Another side-scroller! But Metroid’s star is rising once again, and in the wake of the utterly fantastic Metroid Dread, while some people might want a Mercury Steam-style remake of the Super Nintendo classic, we want those creepy, pulsating pixels to be preserved in some way.
Super Metroid is still the queen of atmosphere in both its visuals and music; the depth HD-2D could lend to the maps of Zebes would do wonders to emphasise this further. The bubbling lava and acid could cause Samus and the strange lifeforms of Zebes to cast threatening shadows. Kraid’s humongous sprite could tower even more in glorious HD-2D detail. And Samus’ array of skills and weaponry could get some very shiny extra effects that would dazzle not just the enemies, but us as well. We’ll take a return trip to Zebes any day, but a pixel art remake of Super Metroid would have us on the next available spaceship.
Castlevania: Aria of Sorrow (GBA)
Publisher: Konami / Developer: Konami
Release Date: 6th May 2003 (USA) / 9th May 2003 (UK/EU)
Perhaps one of the oddest ducks on our list, Aria of Sorrow might be the best Castlevania game, and it’s already beautiful on a little handheld screen (or a Switch screen, if you will). But who’s to say sidescrollers can’t also adapt to that HD-2D style?
There are a few ways we think HD-2D can really make an Aria of Sorrow remake pop — those environments and backgrounds could really bring even more depth, light, and shadow to each location that Soma Cruz explores. We could get a few more boss fights like the Balore one, which uses the background and creates a sort of faux-3D effect. And some of those character sprites could get even more expressive. Ayami Kojima’s art deserves an even more excellent pixel art style, and frankly, HD-2d would make it shine even brighter.
The Legend of the Mystical Ninja (SNES)
Publisher: Konami / Developer: Konami
Release Date: Feb 1992 (USA) / 1994 (UK/EU)
This quirky little adventure game sparked off an entire series for Konami, but the Goemon franchise is one that often gets forgotten about. Not by us, so we’re demanding a comeback by dreaming about it in even prettier pixels.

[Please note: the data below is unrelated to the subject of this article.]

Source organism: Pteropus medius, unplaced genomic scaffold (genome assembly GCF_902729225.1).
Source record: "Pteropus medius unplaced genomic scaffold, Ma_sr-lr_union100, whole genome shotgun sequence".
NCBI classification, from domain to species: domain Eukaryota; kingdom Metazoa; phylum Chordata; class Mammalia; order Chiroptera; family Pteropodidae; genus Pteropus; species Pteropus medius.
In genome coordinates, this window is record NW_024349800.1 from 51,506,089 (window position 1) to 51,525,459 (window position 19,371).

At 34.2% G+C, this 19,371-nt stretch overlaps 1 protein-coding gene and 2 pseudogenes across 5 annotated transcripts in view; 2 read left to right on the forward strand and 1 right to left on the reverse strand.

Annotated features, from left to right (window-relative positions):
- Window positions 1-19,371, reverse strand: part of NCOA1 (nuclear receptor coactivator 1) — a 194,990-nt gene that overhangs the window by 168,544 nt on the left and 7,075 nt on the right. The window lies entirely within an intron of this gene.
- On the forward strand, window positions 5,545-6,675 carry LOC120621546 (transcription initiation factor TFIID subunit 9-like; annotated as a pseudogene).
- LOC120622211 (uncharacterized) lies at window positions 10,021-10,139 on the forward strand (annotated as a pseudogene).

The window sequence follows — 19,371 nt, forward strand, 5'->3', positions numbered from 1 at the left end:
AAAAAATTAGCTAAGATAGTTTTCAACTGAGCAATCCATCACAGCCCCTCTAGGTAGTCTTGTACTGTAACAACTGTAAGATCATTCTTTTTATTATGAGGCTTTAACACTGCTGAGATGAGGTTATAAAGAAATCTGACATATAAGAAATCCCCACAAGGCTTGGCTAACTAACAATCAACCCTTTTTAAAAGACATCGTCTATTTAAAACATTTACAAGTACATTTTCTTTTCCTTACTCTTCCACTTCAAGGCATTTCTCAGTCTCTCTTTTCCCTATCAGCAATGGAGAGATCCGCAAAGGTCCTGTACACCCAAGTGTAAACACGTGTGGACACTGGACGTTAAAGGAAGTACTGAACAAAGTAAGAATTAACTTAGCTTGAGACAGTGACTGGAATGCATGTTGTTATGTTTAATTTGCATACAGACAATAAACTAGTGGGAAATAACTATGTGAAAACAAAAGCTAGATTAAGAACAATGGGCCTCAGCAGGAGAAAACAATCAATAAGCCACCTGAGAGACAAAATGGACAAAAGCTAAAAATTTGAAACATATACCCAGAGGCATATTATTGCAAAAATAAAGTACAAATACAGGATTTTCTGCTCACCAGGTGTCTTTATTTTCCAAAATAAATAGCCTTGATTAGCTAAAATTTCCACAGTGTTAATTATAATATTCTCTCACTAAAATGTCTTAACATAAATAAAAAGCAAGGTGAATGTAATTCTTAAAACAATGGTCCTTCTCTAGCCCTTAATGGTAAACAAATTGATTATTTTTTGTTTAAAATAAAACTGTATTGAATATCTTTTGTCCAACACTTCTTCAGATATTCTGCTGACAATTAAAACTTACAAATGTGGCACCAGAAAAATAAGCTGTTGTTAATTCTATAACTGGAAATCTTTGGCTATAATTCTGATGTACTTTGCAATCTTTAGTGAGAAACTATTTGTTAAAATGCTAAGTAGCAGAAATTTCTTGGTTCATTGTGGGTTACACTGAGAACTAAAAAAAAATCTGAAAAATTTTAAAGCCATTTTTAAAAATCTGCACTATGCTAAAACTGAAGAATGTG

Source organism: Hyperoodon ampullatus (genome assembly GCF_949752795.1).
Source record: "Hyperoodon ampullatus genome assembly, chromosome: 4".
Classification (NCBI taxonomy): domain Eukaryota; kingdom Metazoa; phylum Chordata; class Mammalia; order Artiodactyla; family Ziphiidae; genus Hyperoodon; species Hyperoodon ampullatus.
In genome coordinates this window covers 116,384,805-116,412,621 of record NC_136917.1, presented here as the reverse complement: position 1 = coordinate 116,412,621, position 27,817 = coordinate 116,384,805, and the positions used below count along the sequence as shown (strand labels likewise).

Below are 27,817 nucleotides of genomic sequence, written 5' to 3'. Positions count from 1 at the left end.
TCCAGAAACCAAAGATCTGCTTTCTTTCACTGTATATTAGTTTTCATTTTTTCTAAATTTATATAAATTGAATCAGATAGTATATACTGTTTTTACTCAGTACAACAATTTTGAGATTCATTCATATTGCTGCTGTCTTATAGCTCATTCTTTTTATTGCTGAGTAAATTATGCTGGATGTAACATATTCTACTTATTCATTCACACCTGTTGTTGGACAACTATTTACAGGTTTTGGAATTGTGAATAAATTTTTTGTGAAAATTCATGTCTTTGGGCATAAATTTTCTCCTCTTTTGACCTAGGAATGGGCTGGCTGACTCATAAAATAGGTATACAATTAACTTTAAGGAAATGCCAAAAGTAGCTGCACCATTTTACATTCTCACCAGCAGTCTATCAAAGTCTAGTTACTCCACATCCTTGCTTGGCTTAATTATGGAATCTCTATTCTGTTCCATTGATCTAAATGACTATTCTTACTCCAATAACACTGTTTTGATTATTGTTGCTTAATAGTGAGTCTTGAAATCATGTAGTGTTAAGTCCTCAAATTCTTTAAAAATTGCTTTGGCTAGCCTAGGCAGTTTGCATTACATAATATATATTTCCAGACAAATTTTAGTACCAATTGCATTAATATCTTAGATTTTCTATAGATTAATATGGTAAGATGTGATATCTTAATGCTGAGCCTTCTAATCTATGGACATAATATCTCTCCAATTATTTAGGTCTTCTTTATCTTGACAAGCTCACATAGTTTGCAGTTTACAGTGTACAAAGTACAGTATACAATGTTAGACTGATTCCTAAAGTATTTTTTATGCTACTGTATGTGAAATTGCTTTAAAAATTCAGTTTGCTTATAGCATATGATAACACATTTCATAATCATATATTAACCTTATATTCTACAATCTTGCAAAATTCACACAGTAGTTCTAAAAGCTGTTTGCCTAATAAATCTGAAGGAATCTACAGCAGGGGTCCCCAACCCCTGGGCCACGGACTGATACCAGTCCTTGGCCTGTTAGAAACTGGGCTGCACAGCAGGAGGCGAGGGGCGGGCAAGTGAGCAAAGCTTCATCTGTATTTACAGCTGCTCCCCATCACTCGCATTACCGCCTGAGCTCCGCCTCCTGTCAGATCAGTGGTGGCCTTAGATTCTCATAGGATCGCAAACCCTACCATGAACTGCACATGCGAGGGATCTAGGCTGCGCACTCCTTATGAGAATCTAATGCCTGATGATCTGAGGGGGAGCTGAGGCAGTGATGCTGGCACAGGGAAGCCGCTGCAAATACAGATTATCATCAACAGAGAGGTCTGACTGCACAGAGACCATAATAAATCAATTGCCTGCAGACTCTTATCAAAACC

The Legend of the Mystical Ninja might have you walking from left to right most of the time, but the town areas allow you to explore in a sort of 3D plane, with characters coming out of buildings and enemies sneaking up from behind doors. It’s already a kaleidoscope of colours on the SNES, too. Plus, we can get a taste of HD-2D platforming, first-person dungeons, and a Gradius-style minigame in a stunning new visual style? If HD-2D wants to make a statement for every single kind of pixel art game, Konami’s classic is a good place to start.
Final Fantasy III (SNES)
Publisher: Square Enix / Developer: Squaresoft
Release Date: 11th Oct 1994 (USA) / 18th Mar 2011 (UK/EU)
We’re frankly a little bit surprised that Square Enix opted for a ‘Pixel Remaster’ series for its classic Final Fantasy games when HD-2D is right there. We know that HD-2D isn’t cheap, given that it uses Unreal Engine, but the Pixel Remasters aren’t on Switch, yet. And Final Fantasy VI, with its changing world and stunning set pieces, would be a true showcase of the visual style on Switch.
Square Enix has said that it wants to remake more games with HD-2D visuals, and while there are some deserving, missing classics that we’d love to see, how can we deny one of the best Final Fantasy games a true remake?
Oh, and if you’re really not convinced, we have two words for you — opera scene.